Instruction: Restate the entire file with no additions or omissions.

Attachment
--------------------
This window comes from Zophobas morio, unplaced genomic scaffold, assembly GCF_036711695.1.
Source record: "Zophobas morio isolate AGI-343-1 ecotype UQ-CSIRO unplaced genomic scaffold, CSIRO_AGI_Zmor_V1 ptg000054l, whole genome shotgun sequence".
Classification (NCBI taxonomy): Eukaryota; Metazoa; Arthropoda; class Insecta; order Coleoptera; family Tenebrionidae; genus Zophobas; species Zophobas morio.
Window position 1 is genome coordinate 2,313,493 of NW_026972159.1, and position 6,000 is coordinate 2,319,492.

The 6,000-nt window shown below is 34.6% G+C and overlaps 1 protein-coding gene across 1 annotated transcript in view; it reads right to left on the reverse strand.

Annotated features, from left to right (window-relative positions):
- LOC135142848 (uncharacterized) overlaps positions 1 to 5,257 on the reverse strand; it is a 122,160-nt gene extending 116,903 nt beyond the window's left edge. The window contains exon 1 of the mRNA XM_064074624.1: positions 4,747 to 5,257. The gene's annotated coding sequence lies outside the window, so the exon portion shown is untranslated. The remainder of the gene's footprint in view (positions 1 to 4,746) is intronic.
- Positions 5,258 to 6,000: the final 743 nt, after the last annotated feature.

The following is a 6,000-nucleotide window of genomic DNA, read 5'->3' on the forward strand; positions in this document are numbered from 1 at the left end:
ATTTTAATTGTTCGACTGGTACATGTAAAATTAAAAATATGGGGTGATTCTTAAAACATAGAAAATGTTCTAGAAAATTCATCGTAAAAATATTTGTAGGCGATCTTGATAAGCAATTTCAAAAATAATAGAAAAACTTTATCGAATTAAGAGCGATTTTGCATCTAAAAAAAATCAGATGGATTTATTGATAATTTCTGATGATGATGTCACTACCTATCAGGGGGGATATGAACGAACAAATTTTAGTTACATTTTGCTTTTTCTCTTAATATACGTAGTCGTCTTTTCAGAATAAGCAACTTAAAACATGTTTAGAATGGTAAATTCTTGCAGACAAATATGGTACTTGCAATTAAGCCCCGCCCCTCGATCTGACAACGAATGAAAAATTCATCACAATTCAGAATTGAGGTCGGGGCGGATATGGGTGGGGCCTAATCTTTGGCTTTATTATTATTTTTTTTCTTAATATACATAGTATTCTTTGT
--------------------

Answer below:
This window comes from Zophobas morio, unplaced genomic scaffold, assembly GCF_036711695.1.
Source record: "Zophobas morio isolate AGI-343-1 ecotype UQ-CSIRO unplaced genomic scaffold, CSIRO_AGI_Zmor_V1 ptg000054l, whole genome shotgun sequence".
Classification (NCBI taxonomy): Eukaryota; Metazoa; Arthropoda; class Insecta; order Coleoptera; family Tenebrionidae; genus Zophobas; species Zophobas morio.
Window position 1 is genome coordinate 2,313,493 of NW_026972159.1, and position 6,000 is coordinate 2,319,492.

The 6,000-nt window shown below is 34.6% G+C and overlaps 1 protein-coding gene across 1 annotated transcript in view; it reads right to left on the reverse strand.

Annotated features, from left to right (window-relative positions):
- LOC135142848 (uncharacterized) overlaps positions 1 to 5,257 on the reverse strand; it is a 122,160-nt gene extending 116,903 nt beyond the window's left edge. The window contains exon 1 of the mRNA XM_064074624.1: positions 4,747 to 5,257. The gene's annotated coding sequence lies outside the window, so the exon portion shown is untranslated. The remainder of the gene's footprint in view (positions 1 to 4,746) is intronic.
- Positions 5,258 to 6,000: the final 743 nt, after the last annotated feature.

The following is a 6,000-nucleotide window of genomic DNA, read 5'->3' on the forward strand; positions in this document are numbered from 1 at the left end:
ATTTTAATTGTTCGACTGGTACATGTAAAATTAAAAATATGGGGTGATTCTTAAAACATAGAAAATGTTCTAGAAAATTCATCGTAAAAATATTTGTAGGCGATCTTGATAAGCAATTTCAAAAATAATAGAAAAACTTTATCGAATTAAGAGCGATTTTGCATCTAAAAAAAATCAGATGGATTTATTGATAATTTCTGATGATGATGTCACTACCTATCAGGGGGGATATGAACGAACAAATTTTAGTTACATTTTGCTTTTTCTCTTAATATACGTAGTCGTCTTTTCAGAATAAGCAACTTAAAACATGTTTAGAATGGTAAATTCTTGCAGACAAATATGGTACTTGCAATTAAGCCCCGCCCCTCGATCTGACAACGAATGAAAAATTCATCACAATTCAGAATTGAGGTCGGGGCGGATATGGGTGGGGCCTAATCTTTGGCTTTATTATTATTTTTTTTCTTAATATACATAGTATTCTTTGT